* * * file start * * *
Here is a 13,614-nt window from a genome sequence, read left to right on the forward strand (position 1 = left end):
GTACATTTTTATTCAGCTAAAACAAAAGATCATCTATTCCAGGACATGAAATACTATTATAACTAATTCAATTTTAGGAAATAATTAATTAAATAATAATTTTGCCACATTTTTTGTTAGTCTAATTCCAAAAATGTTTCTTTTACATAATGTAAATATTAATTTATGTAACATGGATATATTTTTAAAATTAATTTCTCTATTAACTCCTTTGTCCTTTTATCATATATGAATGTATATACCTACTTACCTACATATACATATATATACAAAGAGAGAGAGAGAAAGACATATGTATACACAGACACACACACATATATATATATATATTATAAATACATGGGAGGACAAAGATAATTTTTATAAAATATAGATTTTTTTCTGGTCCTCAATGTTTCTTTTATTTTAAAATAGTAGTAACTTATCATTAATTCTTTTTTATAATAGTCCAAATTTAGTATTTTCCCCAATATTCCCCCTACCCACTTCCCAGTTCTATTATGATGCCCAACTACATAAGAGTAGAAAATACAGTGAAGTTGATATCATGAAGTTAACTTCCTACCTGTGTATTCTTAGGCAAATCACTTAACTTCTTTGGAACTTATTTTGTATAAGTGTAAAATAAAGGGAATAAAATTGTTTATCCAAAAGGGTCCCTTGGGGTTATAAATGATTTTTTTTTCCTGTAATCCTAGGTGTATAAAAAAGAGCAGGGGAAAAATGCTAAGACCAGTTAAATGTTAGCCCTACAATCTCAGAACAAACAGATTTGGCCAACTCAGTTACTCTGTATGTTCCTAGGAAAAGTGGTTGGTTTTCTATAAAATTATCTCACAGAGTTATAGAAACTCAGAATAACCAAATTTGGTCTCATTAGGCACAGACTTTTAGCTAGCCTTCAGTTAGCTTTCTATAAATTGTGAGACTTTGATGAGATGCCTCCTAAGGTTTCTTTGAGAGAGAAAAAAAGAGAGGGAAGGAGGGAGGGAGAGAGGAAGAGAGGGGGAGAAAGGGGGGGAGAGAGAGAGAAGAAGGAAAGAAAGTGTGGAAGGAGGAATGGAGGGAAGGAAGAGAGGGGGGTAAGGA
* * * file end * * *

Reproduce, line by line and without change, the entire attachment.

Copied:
Here is a 13,614-nt window from a genome sequence, read left to right on the forward strand (position 1 = left end):
GTACATTTTTATTCAGCTAAAACAAAAGATCATCTATTCCAGGACATGAAATACTATTATAACTAATTCAATTTTAGGAAATAATTAATTAAATAATAATTTTGCCACATTTTTTGTTAGTCTAATTCCAAAAATGTTTCTTTTACATAATGTAAATATTAATTTATGTAACATGGATATATTTTTAAAATTAATTTCTCTATTAACTCCTTTGTCCTTTTATCATATATGAATGTATATACCTACTTACCTACATATACATATATATACAAAGAGAGAGAGAGAAAGACATATGTATACACAGACACACACACATATATATATATATATTATAAATACATGGGAGGACAAAGATAATTTTTATAAAATATAGATTTTTTTCTGGTCCTCAATGTTTCTTTTATTTTAAAATAGTAGTAACTTATCATTAATTCTTTTTTATAATAGTCCAAATTTAGTATTTTCCCCAATATTCCCCCTACCCACTTCCCAGTTCTATTATGATGCCCAACTACATAAGAGTAGAAAATACAGTGAAGTTGATATCATGAAGTTAACTTCCTACCTGTGTATTCTTAGGCAAATCACTTAACTTCTTTGGAACTTATTTTGTATAAGTGTAAAATAAAGGGAATAAAATTGTTTATCCAAAAGGGTCCCTTGGGGTTATAAATGATTTTTTTTTCCTGTAATCCTAGGTGTATAAAAAAGAGCAGGGGAAAAATGCTAAGACCAGTTAAATGTTAGCCCTACAATCTCAGAACAAACAGATTTGGCCAACTCAGTTACTCTGTATGTTCCTAGGAAAAGTGGTTGGTTTTCTATAAAATTATCTCACAGAGTTATAGAAACTCAGAATAACCAAATTTGGTCTCATTAGGCACAGACTTTTAGCTAGCCTTCAGTTAGCTTTCTATAAATTGTGAGACTTTGATGAGATGCCTCCTAAGGTTTCTTTGAGAGAGAAAAAAAGAGAGGGAAGGAGGGAGGGAGAGAGGAAGAGAGGGGGAGAAAGGGGGGGAGAGAGAGAGAAGAAGGAAAGAAAGTGTGGAAGGAGGAATGGAGGGAAGGAAGAGAGGGGGGTAAGGA